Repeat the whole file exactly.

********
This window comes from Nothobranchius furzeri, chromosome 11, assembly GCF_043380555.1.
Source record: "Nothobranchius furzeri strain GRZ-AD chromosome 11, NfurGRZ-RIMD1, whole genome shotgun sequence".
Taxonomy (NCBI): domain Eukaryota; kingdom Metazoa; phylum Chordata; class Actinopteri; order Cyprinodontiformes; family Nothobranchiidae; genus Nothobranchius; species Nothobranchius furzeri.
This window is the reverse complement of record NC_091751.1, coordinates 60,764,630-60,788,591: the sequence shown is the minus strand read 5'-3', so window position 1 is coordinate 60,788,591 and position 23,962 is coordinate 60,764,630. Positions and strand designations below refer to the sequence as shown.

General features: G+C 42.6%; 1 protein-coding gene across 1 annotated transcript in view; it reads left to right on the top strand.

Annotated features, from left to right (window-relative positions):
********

This window comes from Nothobranchius furzeri, chromosome 11, assembly GCF_043380555.1.
Source record: "Nothobranchius furzeri strain GRZ-AD chromosome 11, NfurGRZ-RIMD1, whole genome shotgun sequence".
Taxonomy (NCBI): domain Eukaryota; kingdom Metazoa; phylum Chordata; class Actinopteri; order Cyprinodontiformes; family Nothobranchiidae; genus Nothobranchius; species Nothobranchius furzeri.
This window is the reverse complement of record NC_091751.1, coordinates 60,764,630-60,788,591: the sequence shown is the minus strand read 5'-3', so window position 1 is coordinate 60,788,591 and position 23,962 is coordinate 60,764,630. Positions and strand designations below refer to the sequence as shown.

General features: G+C 42.6%; 1 protein-coding gene across 1 annotated transcript in view; it reads left to right on the top strand.

Annotated features, from left to right (window-relative positions):